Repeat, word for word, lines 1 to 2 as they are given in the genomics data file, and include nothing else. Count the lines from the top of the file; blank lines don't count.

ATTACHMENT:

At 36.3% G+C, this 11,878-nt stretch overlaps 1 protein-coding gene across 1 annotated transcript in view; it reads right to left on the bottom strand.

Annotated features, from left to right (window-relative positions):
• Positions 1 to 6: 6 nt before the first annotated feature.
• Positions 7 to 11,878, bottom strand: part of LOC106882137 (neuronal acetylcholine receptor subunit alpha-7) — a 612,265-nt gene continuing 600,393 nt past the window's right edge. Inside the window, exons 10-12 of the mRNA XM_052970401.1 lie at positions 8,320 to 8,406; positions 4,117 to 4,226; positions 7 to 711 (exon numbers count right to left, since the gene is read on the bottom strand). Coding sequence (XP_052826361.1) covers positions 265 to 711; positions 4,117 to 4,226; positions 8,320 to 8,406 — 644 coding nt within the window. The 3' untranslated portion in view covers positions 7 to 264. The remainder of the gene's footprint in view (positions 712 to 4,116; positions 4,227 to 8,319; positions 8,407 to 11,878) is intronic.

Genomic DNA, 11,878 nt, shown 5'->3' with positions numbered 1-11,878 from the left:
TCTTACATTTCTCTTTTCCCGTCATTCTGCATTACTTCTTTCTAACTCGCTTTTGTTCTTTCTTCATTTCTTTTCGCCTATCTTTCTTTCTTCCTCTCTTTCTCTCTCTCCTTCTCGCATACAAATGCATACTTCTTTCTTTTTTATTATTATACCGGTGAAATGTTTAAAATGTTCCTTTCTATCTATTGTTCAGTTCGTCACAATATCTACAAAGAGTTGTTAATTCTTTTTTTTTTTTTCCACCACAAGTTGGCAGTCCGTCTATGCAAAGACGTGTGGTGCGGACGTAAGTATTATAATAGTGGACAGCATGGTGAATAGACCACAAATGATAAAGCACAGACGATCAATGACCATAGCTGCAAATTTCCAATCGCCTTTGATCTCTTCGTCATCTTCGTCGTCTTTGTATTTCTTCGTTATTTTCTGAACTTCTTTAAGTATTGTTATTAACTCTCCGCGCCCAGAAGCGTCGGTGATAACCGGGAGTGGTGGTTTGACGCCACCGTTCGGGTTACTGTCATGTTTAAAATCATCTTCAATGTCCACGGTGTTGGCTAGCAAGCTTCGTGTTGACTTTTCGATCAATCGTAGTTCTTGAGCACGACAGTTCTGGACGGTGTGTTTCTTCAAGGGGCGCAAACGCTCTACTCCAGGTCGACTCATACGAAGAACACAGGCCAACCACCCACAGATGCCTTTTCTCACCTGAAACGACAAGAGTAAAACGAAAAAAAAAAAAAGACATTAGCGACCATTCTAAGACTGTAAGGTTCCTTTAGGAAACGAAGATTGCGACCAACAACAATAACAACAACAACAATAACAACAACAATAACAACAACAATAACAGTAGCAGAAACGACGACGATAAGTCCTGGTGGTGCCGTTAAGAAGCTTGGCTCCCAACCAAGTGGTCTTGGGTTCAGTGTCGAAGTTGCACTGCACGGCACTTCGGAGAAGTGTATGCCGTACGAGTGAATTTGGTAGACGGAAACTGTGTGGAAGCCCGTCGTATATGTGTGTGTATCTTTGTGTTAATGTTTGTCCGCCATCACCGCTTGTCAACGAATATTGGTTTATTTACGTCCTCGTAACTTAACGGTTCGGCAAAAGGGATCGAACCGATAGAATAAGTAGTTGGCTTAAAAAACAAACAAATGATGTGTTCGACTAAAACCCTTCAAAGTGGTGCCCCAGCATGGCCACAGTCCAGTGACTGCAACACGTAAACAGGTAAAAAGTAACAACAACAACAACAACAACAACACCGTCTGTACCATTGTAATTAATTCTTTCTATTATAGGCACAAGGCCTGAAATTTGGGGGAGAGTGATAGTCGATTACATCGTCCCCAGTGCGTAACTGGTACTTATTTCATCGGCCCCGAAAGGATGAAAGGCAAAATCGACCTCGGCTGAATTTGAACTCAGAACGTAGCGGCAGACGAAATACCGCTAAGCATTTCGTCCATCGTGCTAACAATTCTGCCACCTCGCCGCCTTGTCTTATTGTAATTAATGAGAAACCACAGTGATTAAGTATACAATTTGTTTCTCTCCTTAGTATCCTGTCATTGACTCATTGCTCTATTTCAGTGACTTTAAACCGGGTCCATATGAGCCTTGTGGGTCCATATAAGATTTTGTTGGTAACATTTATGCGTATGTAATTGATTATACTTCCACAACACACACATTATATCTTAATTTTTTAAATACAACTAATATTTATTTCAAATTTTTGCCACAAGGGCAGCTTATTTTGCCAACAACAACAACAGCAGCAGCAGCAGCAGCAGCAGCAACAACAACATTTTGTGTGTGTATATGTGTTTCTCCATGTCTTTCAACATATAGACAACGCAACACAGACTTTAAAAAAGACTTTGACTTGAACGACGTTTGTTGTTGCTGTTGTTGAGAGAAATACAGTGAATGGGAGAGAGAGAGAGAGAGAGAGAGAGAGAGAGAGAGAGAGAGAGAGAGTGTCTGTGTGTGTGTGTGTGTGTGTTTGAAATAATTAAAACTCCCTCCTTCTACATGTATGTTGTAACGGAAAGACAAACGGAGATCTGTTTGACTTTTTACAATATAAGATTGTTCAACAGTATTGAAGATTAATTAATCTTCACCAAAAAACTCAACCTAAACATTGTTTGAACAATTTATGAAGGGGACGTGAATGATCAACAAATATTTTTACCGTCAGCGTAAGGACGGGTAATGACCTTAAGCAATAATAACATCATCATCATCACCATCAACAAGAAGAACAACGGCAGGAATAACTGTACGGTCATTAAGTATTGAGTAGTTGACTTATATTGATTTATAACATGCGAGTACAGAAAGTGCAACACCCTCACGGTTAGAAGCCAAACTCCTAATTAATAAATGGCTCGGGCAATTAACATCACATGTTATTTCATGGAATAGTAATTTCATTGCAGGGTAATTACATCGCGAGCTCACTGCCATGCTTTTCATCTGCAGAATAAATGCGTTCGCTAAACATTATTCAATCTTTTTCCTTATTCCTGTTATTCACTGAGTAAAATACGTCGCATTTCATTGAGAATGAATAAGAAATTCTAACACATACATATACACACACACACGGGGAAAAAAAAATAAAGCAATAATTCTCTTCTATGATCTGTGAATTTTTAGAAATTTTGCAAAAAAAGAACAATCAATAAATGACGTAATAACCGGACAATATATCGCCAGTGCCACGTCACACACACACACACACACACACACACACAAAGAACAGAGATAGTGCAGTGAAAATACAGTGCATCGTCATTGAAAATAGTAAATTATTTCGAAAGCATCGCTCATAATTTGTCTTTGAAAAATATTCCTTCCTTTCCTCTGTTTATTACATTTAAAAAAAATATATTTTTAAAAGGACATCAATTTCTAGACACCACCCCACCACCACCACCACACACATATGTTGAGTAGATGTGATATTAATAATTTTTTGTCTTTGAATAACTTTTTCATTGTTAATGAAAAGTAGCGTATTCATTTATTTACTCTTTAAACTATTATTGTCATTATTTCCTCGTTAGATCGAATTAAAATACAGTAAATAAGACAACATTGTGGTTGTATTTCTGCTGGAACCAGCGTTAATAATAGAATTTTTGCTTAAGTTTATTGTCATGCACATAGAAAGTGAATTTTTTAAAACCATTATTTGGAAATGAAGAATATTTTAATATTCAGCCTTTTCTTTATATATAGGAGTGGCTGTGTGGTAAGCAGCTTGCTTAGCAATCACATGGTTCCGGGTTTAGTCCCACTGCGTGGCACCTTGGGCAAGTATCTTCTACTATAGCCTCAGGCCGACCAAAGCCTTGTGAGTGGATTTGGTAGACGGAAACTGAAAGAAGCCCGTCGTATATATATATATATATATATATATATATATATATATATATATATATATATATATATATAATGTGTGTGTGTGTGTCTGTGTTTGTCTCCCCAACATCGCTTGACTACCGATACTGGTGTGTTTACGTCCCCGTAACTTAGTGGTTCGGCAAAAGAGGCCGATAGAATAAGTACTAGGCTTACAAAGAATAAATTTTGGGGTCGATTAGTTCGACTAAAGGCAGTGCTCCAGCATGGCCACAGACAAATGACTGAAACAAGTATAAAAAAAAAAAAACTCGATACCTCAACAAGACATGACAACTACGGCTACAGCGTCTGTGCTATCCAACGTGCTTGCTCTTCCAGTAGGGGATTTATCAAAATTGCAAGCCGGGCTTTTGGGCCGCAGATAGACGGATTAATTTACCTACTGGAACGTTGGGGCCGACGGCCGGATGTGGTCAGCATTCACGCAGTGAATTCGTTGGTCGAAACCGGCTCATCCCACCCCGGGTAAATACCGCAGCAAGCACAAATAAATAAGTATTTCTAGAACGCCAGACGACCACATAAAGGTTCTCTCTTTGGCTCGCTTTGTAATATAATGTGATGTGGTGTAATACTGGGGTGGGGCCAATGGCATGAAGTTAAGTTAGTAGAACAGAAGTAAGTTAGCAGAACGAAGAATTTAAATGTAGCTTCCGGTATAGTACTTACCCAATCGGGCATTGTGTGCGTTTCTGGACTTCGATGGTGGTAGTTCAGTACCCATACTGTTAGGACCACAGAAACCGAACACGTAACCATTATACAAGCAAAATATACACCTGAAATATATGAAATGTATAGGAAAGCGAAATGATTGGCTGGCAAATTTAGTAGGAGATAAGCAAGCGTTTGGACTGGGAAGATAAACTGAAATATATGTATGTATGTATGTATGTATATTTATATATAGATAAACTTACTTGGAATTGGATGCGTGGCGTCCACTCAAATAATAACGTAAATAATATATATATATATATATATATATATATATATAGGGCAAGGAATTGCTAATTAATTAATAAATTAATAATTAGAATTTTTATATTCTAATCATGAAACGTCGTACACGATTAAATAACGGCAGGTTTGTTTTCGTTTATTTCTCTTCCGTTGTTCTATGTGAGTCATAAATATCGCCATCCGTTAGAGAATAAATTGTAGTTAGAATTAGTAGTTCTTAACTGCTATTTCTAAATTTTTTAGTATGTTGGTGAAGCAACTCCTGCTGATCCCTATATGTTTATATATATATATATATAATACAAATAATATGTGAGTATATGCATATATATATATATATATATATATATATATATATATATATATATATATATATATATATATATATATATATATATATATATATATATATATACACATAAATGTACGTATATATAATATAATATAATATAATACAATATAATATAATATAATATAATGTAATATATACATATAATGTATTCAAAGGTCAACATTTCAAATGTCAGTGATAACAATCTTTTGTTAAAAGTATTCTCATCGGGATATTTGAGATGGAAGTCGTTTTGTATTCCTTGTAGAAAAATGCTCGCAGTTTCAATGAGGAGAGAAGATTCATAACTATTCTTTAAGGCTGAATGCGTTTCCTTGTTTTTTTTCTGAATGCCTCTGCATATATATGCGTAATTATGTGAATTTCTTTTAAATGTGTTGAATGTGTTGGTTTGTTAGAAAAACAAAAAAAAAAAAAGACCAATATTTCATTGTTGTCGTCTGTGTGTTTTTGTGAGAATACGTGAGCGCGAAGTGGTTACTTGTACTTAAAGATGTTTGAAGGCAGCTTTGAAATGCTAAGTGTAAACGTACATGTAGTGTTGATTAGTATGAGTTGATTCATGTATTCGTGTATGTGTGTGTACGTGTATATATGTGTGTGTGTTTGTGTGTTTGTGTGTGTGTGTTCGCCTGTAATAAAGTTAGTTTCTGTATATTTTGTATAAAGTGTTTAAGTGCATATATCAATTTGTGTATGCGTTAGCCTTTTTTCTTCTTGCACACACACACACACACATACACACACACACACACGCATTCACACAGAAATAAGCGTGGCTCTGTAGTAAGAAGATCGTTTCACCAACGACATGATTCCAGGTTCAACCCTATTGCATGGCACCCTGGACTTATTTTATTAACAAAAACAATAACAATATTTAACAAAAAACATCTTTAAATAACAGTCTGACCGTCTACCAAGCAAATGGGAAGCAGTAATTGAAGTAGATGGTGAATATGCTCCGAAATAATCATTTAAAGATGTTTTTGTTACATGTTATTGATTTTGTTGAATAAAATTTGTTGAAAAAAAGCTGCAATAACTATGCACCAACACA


At 36.3% G+C, this 11,878-nt stretch overlaps 1 protein-coding gene across 1 annotated transcript in view; it reads right to left on the bottom strand.

Annotated features, from left to right (window-relative positions):